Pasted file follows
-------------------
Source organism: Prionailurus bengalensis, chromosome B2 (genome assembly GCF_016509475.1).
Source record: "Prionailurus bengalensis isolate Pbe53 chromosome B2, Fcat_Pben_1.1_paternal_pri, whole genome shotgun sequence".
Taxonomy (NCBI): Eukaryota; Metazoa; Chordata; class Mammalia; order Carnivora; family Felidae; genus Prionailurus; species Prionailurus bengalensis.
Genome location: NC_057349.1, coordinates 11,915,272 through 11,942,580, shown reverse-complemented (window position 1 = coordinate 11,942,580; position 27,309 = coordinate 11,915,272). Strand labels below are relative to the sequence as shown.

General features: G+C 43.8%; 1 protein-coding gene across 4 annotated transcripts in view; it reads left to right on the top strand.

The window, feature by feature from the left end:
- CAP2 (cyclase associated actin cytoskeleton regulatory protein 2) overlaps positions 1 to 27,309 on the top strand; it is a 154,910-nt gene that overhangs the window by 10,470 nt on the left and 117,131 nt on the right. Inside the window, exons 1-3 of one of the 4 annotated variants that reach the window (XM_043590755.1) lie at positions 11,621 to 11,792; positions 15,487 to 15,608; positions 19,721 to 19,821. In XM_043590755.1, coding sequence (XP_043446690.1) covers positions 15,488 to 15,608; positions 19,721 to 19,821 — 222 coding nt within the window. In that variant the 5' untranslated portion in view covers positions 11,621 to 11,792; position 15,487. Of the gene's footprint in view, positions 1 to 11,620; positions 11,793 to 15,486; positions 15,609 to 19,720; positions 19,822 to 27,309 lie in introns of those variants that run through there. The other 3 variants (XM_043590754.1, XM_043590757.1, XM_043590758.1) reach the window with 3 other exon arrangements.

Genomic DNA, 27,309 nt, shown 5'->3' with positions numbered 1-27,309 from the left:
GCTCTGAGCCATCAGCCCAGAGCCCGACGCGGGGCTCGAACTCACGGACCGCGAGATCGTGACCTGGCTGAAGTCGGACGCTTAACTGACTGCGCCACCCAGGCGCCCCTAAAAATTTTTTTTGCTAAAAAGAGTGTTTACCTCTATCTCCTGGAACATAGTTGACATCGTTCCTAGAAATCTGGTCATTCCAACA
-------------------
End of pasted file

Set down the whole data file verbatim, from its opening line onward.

Source organism: Prionailurus bengalensis, chromosome B2 (genome assembly GCF_016509475.1).
Source record: "Prionailurus bengalensis isolate Pbe53 chromosome B2, Fcat_Pben_1.1_paternal_pri, whole genome shotgun sequence".
Taxonomy (NCBI): Eukaryota; Metazoa; Chordata; class Mammalia; order Carnivora; family Felidae; genus Prionailurus; species Prionailurus bengalensis.
Genome location: NC_057349.1, coordinates 11,915,272 through 11,942,580, shown reverse-complemented (window position 1 = coordinate 11,942,580; position 27,309 = coordinate 11,915,272). Strand labels below are relative to the sequence as shown.

General features: G+C 43.8%; 1 protein-coding gene across 4 annotated transcripts in view; it reads left to right on the top strand.

The window, feature by feature from the left end:
- CAP2 (cyclase associated actin cytoskeleton regulatory protein 2) overlaps positions 1 to 27,309 on the top strand; it is a 154,910-nt gene that overhangs the window by 10,470 nt on the left and 117,131 nt on the right. Inside the window, exons 1-3 of one of the 4 annotated variants that reach the window (XM_043590755.1) lie at positions 11,621 to 11,792; positions 15,487 to 15,608; positions 19,721 to 19,821. In XM_043590755.1, coding sequence (XP_043446690.1) covers positions 15,488 to 15,608; positions 19,721 to 19,821 — 222 coding nt within the window. In that variant the 5' untranslated portion in view covers positions 11,621 to 11,792; position 15,487. Of the gene's footprint in view, positions 1 to 11,620; positions 11,793 to 15,486; positions 15,609 to 19,720; positions 19,822 to 27,309 lie in introns of those variants that run through there. The other 3 variants (XM_043590754.1, XM_043590757.1, XM_043590758.1) reach the window with 3 other exon arrangements.

Genomic DNA, 27,309 nt, shown 5'->3' with positions numbered 1-27,309 from the left:
GCTCTGAGCCATCAGCCCAGAGCCCGACGCGGGGCTCGAACTCACGGACCGCGAGATCGTGACCTGGCTGAAGTCGGACGCTTAACTGACTGCGCCACCCAGGCGCCCCTAAAAATTTTTTTTGCTAAAAAGAGTGTTTACCTCTATCTCCTGGAACATAGTTGACATCGTTCCTAGAAATCTGGTCATTCCAACA